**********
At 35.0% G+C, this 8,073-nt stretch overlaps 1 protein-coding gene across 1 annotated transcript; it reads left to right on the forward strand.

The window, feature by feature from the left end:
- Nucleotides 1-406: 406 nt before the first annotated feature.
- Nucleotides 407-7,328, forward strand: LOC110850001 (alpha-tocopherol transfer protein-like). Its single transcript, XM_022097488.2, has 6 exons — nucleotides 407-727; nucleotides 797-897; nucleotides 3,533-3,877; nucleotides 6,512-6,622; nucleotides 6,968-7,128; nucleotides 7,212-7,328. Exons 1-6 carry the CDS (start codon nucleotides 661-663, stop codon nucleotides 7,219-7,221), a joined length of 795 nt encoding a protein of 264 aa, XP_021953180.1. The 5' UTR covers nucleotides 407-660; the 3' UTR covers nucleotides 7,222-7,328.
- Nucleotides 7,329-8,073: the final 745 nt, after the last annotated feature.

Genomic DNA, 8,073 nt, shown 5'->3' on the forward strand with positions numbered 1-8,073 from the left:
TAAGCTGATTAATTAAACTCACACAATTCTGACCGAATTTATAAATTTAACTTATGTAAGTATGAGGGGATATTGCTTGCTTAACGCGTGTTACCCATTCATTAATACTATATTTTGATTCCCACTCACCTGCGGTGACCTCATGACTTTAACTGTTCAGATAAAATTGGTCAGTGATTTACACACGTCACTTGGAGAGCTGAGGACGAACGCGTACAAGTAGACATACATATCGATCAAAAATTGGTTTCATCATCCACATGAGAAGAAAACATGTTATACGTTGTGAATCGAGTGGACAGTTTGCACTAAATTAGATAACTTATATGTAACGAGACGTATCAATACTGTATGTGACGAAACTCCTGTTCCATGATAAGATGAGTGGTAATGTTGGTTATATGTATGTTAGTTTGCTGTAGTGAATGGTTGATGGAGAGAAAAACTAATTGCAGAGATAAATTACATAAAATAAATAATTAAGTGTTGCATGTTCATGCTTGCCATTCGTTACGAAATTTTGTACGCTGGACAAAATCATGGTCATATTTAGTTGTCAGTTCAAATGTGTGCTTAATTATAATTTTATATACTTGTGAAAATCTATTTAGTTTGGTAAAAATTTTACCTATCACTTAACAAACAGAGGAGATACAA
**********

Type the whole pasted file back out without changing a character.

At 35.0% G+C, this 8,073-nt stretch overlaps 1 protein-coding gene across 1 annotated transcript; it reads left to right on the forward strand.

The window, feature by feature from the left end:
- Nucleotides 1-406: 406 nt before the first annotated feature.
- Nucleotides 407-7,328, forward strand: LOC110850001 (alpha-tocopherol transfer protein-like). Its single transcript, XM_022097488.2, has 6 exons — nucleotides 407-727; nucleotides 797-897; nucleotides 3,533-3,877; nucleotides 6,512-6,622; nucleotides 6,968-7,128; nucleotides 7,212-7,328. Exons 1-6 carry the CDS (start codon nucleotides 661-663, stop codon nucleotides 7,219-7,221), a joined length of 795 nt encoding a protein of 264 aa, XP_021953180.1. The 5' UTR covers nucleotides 407-660; the 3' UTR covers nucleotides 7,222-7,328.
- Nucleotides 7,329-8,073: the final 745 nt, after the last annotated feature.

Genomic DNA, 8,073 nt, shown 5'->3' on the forward strand with positions numbered 1-8,073 from the left:
TAAGCTGATTAATTAAACTCACACAATTCTGACCGAATTTATAAATTTAACTTATGTAAGTATGAGGGGATATTGCTTGCTTAACGCGTGTTACCCATTCATTAATACTATATTTTGATTCCCACTCACCTGCGGTGACCTCATGACTTTAACTGTTCAGATAAAATTGGTCAGTGATTTACACACGTCACTTGGAGAGCTGAGGACGAACGCGTACAAGTAGACATACATATCGATCAAAAATTGGTTTCATCATCCACATGAGAAGAAAACATGTTATACGTTGTGAATCGAGTGGACAGTTTGCACTAAATTAGATAACTTATATGTAACGAGACGTATCAATACTGTATGTGACGAAACTCCTGTTCCATGATAAGATGAGTGGTAATGTTGGTTATATGTATGTTAGTTTGCTGTAGTGAATGGTTGATGGAGAGAAAAACTAATTGCAGAGATAAATTACATAAAATAAATAATTAAGTGTTGCATGTTCATGCTTGCCATTCGTTACGAAATTTTGTACGCTGGACAAAATCATGGTCATATTTAGTTGTCAGTTCAAATGTGTGCTTAATTATAATTTTATATACTTGTGAAAATCTATTTAGTTTGGTAAAAATTTTACCTATCACTTAACAAACAGAGGAGATACAA